I cannot comprehend why some people who claimed to represent civil society or be defenders of democracy can behave in such an uncivil manner like protesting at Dataran Merdeka against the idea of the so-called 'backdoor' government.
Such unwarranted action is showing a lack of respect to the King and the important constitutional role that he plays in choosing the prime minister who would command a majority in Parliament. It is also showing their lack of understanding on our system of parliamentary democracy.
Firstly, the 'morality' aspect is often subjective. There is actually no such thing as a 'backdoor government'. It is either a legitimate government or an illegitimate government, and if necessary, such as on the Perak State constitutional crisis of 2009, it is for the courts to rule on it.
Secondly, you do not tell the King how to perform his constitutional role or who to appoint as the next prime minister. If he is not able to find an MP who can command a majority in Parliament, then he can persevere and wait a little longer for an MP concerned to have a simple majority.
Legitimate 'horse trading deals' are being done all the time. Or he can call for a snap election. It is entirely up to the King and no right thinking person should challenge his decision.
Sure, you can express your wish or opinion but do not protest yet. It would be better to leave it to the wisdom of the King to make such a decision. If you think he has made the wrong decision, then you may protest but within the framework of the law, otherwise you may be committing an offence, especially relating to sedition.
Thirdly, it may not be immoral or wrong to appoint a new government halfway through its term when the ruling Pakatan Harapan (PH) coalition collapsed. The King can dissolve Parliament and call for snap polls.
There are also those who support the idea of a snap election because they believe they have no chance of forming a new government and/or that they would now perform much better in the polls.
There are basically two ways of looking at this issue of whether MPs are allowed to change their mind halfway through its term, defect from the ruling coalition and decide by a simple majority to form a new government regardless of whether PH is involved or not.
First, in our parliamentary system of democracy, it is the voters who first elect their respective MPs and then it up to the MPs to decide who to support as the prime minister and if chosen by the King, he or she shall then form the government of the day.
There are no requirements for such an MP to have a political party or for his/her party to be in a coalition. The MP concerned can be a lone ranger and a gardener for all you know, as long as the King believes that he can command a simple majority in Parliament. The spirit of this rule is explicitly and clearly stated in the Constitution.
Many people do not seem to understand that the key element of our democratic system is the supremacy of Parliament, that a majority of MPs can at any time, form a new government, as long as the country's constitution and Head of State (in our case, the King) allow for it. It is fully legitimate and democratic.
If the voters are not happy with the stance taken by their respective MPs, then go voice out to them or remove them at the next election. This is the spirit of how our democratic system works. This concept is also practiced by the more democratically mature countries in Europe and Australia.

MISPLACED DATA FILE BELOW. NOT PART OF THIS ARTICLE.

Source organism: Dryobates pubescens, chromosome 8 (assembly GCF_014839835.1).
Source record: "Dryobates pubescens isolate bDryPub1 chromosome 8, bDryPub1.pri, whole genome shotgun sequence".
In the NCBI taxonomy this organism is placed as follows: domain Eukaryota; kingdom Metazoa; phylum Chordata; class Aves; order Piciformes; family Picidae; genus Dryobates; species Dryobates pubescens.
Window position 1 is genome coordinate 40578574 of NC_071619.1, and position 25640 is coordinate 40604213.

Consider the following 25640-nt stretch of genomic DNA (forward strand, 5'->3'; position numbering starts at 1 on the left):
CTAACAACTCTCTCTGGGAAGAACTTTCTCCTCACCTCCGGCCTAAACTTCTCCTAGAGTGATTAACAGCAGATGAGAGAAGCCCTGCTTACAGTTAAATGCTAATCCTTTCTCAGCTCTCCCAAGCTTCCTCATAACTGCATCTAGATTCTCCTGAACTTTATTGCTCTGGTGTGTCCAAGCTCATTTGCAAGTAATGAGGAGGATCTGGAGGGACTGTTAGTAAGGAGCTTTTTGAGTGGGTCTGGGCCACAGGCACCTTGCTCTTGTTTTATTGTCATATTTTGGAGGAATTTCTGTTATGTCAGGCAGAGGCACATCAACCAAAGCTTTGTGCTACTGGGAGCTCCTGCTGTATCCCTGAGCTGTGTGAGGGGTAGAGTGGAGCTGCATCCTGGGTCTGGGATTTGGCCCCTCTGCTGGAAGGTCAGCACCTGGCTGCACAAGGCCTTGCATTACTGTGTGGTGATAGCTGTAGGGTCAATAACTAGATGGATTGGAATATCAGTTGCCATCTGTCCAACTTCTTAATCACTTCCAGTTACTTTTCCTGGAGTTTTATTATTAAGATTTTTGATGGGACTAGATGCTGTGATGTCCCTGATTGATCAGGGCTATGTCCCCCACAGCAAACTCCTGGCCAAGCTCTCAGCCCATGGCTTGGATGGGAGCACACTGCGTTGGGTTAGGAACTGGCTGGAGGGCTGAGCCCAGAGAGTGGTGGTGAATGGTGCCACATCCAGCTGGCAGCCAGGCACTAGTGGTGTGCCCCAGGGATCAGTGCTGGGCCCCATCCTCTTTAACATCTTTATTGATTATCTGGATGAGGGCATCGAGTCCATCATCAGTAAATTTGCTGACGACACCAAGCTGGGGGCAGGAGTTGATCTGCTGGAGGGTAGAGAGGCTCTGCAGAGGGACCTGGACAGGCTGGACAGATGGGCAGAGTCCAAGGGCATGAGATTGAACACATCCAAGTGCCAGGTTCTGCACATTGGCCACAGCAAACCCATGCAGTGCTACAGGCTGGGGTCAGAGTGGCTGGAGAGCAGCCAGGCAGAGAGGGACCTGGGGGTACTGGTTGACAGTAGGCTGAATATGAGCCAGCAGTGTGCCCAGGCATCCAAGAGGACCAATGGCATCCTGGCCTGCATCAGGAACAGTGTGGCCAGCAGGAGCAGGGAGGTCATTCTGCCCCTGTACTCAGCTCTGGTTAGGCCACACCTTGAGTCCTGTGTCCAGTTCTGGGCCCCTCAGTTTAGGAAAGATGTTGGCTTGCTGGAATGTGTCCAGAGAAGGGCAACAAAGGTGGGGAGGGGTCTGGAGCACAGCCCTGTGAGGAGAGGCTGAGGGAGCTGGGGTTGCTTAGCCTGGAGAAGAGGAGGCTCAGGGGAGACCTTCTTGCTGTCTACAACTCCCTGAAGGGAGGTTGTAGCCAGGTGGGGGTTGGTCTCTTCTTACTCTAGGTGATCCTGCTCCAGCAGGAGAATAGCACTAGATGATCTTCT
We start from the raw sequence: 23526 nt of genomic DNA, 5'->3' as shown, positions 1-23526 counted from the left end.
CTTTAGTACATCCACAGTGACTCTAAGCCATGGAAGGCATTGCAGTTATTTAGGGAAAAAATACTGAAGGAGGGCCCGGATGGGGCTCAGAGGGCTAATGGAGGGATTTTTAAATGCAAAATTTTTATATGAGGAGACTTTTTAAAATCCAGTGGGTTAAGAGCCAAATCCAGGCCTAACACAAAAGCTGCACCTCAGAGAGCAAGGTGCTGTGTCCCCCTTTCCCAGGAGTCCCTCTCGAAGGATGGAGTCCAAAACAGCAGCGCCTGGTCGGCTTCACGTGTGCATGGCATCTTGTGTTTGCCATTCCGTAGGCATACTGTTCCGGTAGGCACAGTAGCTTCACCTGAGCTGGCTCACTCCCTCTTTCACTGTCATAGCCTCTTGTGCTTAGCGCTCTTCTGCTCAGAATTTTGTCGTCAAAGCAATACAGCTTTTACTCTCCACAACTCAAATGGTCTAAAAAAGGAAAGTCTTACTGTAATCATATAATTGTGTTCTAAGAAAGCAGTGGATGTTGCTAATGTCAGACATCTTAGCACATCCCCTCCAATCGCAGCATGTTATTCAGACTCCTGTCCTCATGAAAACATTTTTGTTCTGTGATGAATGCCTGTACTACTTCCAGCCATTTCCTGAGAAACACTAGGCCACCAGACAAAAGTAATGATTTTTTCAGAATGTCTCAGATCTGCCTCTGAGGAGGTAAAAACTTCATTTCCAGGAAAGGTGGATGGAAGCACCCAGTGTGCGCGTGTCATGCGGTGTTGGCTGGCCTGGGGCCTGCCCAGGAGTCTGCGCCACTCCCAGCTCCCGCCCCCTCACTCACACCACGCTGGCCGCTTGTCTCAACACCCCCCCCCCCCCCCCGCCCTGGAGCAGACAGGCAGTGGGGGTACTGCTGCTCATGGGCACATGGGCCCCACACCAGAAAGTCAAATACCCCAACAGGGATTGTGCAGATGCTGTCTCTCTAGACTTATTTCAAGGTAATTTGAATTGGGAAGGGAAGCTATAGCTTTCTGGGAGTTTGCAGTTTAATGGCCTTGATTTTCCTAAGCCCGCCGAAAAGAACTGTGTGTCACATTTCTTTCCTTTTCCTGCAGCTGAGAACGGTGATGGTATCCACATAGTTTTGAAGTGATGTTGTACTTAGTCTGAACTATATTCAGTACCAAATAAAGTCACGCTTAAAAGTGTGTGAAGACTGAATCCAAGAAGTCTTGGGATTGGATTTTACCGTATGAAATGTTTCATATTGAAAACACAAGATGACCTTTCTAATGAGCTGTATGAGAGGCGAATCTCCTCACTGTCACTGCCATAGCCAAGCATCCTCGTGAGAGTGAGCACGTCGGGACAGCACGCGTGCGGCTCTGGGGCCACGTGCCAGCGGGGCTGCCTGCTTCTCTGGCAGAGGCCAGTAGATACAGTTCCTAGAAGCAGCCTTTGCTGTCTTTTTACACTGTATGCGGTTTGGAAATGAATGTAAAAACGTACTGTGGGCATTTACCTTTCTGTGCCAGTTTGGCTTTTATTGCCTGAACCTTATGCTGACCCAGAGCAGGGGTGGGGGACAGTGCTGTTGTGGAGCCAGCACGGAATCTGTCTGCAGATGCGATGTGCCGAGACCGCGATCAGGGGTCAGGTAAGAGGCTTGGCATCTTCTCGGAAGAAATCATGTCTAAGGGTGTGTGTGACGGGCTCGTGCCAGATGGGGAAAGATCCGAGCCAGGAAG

Second, you may argue that you voted for an MP on the understanding that he or she is a member of a party and the party is part of a coalition with a group manifesto that you agree with. There is also an understanding made public on who should be the prime minister if the coalition has a simple majority in Parliament.
And that this MP is not allowed to defect from his/her party or coalition and he/she is even not allowed to change his/her mind half-way through the term (of normally five years) for whatever reasons, on who should be the incumbent or next prime minister.
The first part is clearly stated in the Constitution. The second aspect is only an understanding or assumption and there are no way of proving how many voters actually supported this argument.
If you still insist on the second, then you must campaign to change the law like what the Penang State did, to outlaw party hopping or defection at the federal level. However, such a law, in my opinion, is immature and undemocratic. The dynamics and pace of changes taking place during the five-year period, must be recognized.
Calling for a snap election should only be the last resort as it is time consuming with huge public funds and resources involved. It may also be more divisive and destabilizing at a time when we should be more focused on promoting unity in purpose and action, especially in addressing the problems of our economy and how to move it forward.
Regarding the latest political crisis at the time of writing has directed every MP to see him in the presence of the Chief Secretary to find out where they stand before deciding on the way forward.
This action by the King is highly commendable. He is demonstrating clearly to the Rakyat that he would act within the spirit of the Constitution on his appointment of a new prime minister or in calling for a snap election.
It is the hope that since the biggest challenge facing our country now is the economy, the new prime minister would appoint a new minister of finance who has the competence, experience, wisdom and integrity to undertake such a massive job.
The writer is a political analyst on local and global issues. He can be reached at [email protected]